In-library use data is crucial for modern libraries to understand the full spectrum of patron use, including patron self-service activities, circulation, and reference statistics. Rather than using tables and charts to display use data, a geographic information system (GIS) facilitates a more visually appealing graphical display of the data in the form of a map. GISs have been used by library and information science (LIS) researchers and practitioners to create maps that display analyses of service area populations and demographics, facilities space management issues, spatial distribution of in-library use of materials, planned branch consolidations, and so on. The "seating sweeps" method allows researchers and librarians to collect in-library use data regarding where patrons are locating themselves within the library and what they are doing at those locations, such as sitting and reading, studying in a group, or socializing. This paper proposes a GIS as a tool to visually display in-library use data collected via "seating sweeps" of a library. By using a GIS to store, manage, and display the data, researchers and librarians can create visually appealing maps that show areas of heavy use and evidence of the use and value of the library for a community. Example maps are included to facilitate the reader's understanding of the possibilities afforded by using GISs in LIS research.
The modern public library operates in a context of limited (and often continually reduced) funding where the librarians must justify the continued value of the library to funding and supervisory authorities. This is especially the case as more and more patrons access the library virtually, calling into question the relevance of the physical library. In this context, there is a great need for librarians and researchers to evaluate the use of library facility space to demonstrate that the physical library is still being used for important social and educational functions. Despite this need, no model of public library facility evaluation emphasizes the ways patrons use library facilities. The systematic collection of in-library use data must go beyond traditional circulation and reference transactions to include self-service activities, group study and collaboration, socializing, and more.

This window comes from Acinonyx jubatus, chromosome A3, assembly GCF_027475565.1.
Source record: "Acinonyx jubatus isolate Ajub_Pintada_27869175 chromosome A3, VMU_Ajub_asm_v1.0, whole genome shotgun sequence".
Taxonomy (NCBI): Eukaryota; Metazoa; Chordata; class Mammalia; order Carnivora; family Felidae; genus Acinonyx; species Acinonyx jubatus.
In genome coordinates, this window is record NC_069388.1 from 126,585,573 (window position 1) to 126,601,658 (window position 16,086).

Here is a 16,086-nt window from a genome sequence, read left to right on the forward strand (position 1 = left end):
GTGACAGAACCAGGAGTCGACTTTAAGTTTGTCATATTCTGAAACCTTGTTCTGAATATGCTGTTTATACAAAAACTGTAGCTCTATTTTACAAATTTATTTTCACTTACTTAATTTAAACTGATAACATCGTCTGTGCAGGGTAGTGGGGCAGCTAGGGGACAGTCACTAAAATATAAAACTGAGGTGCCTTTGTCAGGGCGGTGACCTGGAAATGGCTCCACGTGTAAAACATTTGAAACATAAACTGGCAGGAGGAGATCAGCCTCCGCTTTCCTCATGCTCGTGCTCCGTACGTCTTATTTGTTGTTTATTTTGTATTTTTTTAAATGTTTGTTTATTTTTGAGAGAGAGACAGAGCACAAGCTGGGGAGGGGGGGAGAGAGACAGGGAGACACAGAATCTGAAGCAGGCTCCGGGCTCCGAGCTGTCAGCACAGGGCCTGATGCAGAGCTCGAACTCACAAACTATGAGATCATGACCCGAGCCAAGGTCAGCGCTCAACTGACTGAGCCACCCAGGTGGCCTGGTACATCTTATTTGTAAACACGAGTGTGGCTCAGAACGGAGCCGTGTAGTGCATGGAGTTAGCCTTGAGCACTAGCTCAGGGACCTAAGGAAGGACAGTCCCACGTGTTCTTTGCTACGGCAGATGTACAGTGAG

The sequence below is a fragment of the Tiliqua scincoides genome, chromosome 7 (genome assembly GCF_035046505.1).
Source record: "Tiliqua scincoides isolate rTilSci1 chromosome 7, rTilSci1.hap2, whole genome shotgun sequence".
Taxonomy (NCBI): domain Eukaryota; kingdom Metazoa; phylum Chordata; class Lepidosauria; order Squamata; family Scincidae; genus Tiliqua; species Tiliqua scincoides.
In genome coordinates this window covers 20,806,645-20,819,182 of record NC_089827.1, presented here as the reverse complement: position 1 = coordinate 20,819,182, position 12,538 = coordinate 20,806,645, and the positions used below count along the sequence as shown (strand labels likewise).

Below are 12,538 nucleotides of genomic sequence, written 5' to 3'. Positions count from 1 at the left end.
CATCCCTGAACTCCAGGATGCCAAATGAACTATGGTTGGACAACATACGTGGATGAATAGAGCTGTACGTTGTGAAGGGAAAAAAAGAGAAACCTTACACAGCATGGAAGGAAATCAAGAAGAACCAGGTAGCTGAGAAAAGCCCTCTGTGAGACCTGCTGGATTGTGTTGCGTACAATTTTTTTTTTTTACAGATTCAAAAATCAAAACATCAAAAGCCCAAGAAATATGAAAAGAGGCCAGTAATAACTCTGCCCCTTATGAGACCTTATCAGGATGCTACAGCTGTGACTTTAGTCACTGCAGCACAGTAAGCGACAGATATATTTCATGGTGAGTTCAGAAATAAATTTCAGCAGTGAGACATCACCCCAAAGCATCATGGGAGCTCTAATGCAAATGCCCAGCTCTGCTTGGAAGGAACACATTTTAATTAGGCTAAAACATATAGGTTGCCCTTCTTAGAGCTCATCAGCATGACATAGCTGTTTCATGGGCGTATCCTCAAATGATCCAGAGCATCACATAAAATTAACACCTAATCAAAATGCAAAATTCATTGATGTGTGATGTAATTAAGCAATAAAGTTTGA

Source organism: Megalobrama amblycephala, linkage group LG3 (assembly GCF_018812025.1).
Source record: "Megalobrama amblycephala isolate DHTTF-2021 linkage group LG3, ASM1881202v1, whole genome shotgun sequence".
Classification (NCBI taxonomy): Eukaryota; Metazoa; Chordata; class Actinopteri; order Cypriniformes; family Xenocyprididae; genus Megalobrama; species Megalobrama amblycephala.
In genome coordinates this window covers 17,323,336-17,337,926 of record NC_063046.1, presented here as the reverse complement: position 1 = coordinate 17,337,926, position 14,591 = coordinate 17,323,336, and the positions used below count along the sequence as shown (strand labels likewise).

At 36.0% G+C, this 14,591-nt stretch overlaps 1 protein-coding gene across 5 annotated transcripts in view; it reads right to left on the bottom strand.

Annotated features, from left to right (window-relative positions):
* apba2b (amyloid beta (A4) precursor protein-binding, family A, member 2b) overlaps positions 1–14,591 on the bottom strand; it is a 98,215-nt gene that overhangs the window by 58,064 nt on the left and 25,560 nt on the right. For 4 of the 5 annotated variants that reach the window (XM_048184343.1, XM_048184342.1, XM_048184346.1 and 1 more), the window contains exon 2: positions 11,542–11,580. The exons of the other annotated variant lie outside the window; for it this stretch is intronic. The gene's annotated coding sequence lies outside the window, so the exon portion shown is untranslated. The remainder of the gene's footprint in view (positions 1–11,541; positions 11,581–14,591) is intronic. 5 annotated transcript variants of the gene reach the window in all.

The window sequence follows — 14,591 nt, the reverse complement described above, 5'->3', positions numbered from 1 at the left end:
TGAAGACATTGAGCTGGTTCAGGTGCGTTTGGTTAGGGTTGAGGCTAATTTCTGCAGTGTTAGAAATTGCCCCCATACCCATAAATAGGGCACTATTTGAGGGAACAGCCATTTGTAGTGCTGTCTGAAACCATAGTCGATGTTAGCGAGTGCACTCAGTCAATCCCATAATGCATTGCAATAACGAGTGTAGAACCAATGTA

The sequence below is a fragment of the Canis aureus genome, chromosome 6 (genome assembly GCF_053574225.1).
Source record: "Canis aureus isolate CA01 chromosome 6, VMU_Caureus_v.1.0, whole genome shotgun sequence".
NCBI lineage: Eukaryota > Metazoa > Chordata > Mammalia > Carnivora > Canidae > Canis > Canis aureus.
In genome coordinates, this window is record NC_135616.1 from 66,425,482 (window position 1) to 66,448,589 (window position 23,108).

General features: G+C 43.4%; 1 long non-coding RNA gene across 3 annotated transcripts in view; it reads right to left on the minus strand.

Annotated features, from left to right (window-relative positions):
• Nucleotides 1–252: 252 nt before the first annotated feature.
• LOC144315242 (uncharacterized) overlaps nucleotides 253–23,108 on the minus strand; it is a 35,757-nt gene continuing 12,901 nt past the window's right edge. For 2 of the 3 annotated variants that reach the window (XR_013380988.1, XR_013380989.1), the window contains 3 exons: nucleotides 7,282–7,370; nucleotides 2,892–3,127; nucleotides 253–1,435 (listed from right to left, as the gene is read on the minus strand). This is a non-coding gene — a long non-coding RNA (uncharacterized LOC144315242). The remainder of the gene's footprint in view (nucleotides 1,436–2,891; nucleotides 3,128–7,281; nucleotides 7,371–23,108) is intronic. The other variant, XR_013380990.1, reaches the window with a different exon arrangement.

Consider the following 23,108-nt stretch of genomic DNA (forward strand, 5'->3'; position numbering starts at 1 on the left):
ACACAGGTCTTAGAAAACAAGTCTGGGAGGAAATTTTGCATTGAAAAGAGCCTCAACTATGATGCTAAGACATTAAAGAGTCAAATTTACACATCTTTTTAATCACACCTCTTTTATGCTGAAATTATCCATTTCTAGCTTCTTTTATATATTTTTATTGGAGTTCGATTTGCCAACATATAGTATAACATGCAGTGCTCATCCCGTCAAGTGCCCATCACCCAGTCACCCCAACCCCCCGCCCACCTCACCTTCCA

Geographic information systems (GISs) are beginning to become deployed in library and information science (LIS) research as a tool for graphically displaying data. An initial review of the literature has yielded studies where a GIS has been used in analyzing service area populations through U.S. Census data; (1) sitting facility locations; (2) managing facilities, including spatial distribution of in-library book use and occupancy of library study space; (3) and planning branch consolidations. (4) These uses of GIS are not mutually exclusive; studies have combined multiple uses of GISs. (5) Also, GISs have been proposed as viable tools for producing visual representations of measurements of library facility use. (6) These studies show the capabilities of a GIS for storing, managing, analyzing, and displaying in-library use data and the value of GIS-produced maps for library facility evaluations, in-library use research, and library justification.
* Research purpose
Observing and measuring the use of a library facility is a crucial step in the facility evaluation process. The library needs to understand how the facility is currently being used in order to justify the continued financial support necessary to maintain and operate it. Understanding how the facility is used can also help librarians identify high-traffic areas of the library that are ideal locations to market library services and materials. This understanding cannot be reached by analyzing circulation and reference transaction data alone; it must include in-library use measures that account for all ways patrons are using the facility. The purpose of this paper is to suggest a method by which to observe and record all uses of a library facility during a sampling period, the so-called "seating sweep" performed by Given and Leckie, and then to use a GIS to store, manage, and display the collected data on a map or series of maps that graphically depict library use. …